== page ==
In an ongoing collaboration between the Bedford Historical Society and the Social Studies Department at Bedford High School that began several years ago, the Society honors those students whose work rises to the top of the Massachusetts History Day Competition each spring.
Three Bedford students who qualified in 2019 – Jacqueline Altman, Olivia Lee, and Rahel Burchardt – spoke at the Bedford Historical Society’s first program meeting of their 2019-2020 year.
The Society invites the winners to present capsule views of their projects, and honors them with one of Louise K. Brown’s books, A Revolutionary Town, and a small stipend.
Winner of a first place award at the competition, Jacqueline Altman talked about her project, From the Warsaw Ghetto to Jewish Homes: Irena Sendler Helps Children Find Triumph in the Midst of Tragedy, an individual performance.
Altman learned about Irena Sendler’s work during a visit to Poland, and was able to speak with someone who knew Sendler and shared details about her life and the lengths to which she went to smuggle Jewish children out of the country during World War II.
A Group Documentary, Three Mile Island: The Tragic Negligence of Private Companies and Their Supervising Bodies Prompts a Triumph for Improved Public Safety and the Power of Public Opinion, earned Olivia Lee and Rahel Burchardt a second-place award at Massachusetts History Day.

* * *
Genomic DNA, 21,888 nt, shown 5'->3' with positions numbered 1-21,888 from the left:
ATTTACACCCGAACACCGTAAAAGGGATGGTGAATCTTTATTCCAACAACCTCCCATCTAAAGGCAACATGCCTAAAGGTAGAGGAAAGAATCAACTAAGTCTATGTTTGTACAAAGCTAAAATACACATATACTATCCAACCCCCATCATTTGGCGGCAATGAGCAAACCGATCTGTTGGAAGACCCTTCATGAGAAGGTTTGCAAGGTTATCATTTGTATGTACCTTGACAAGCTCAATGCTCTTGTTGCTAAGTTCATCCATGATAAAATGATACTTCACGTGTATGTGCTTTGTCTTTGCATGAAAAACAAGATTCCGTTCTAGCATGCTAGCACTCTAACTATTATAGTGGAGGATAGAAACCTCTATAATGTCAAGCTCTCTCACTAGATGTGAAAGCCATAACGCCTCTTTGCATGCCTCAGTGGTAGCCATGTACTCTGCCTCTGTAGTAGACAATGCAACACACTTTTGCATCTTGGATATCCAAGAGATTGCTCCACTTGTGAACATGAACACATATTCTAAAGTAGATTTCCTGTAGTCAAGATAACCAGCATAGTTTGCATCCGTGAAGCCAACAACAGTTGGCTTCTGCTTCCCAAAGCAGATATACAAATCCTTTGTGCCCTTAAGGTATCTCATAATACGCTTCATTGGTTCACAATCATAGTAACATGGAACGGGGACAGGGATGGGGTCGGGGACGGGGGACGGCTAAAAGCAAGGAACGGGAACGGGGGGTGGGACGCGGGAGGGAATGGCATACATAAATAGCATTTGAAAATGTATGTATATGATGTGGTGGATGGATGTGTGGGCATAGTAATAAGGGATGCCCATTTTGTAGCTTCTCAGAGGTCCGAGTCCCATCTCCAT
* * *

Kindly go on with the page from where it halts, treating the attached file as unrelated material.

Burchardt and Lee used multiple original and secondary materials in researching their project, and had multiple conversations in person or via Skype with individuals with specific perspectives on the Three Mile Island tragedy. In describing their ‘takeaways,’ they noted that for new technology projects to succeed, public and private sectors need to work together.
Social Studies program administrator Christine Butler and teacher James Sunderland were in the audience, along with several parents. Jane Franklin, a former teacher at Lane School and a member of the Historical Society, was in the room as well. She and the young women were delighted to reconnect after realizing that all three BHS students had been in Ms. Franklin’s fourth-grade classroom!
About Massachusetts History Day
History students in the BHS Class of 2021 are now developing their projects for next year’s competition, Breaking Barriers in History. The projects will be in one of five presentation categories: Research Paper, Exhibit, Documentary, Performance, or Website.
Local presentations are expected to begin early during the winter of 2021, followed by regional and national competitions.
Massachusetts History Day is an interdisciplinary research project for students in grades 6-12 that encourages exploration of local, state, national, and world history. Each year more than half a million students, encouraged by thousands of teachers nationwide, participate in the National History Day contest.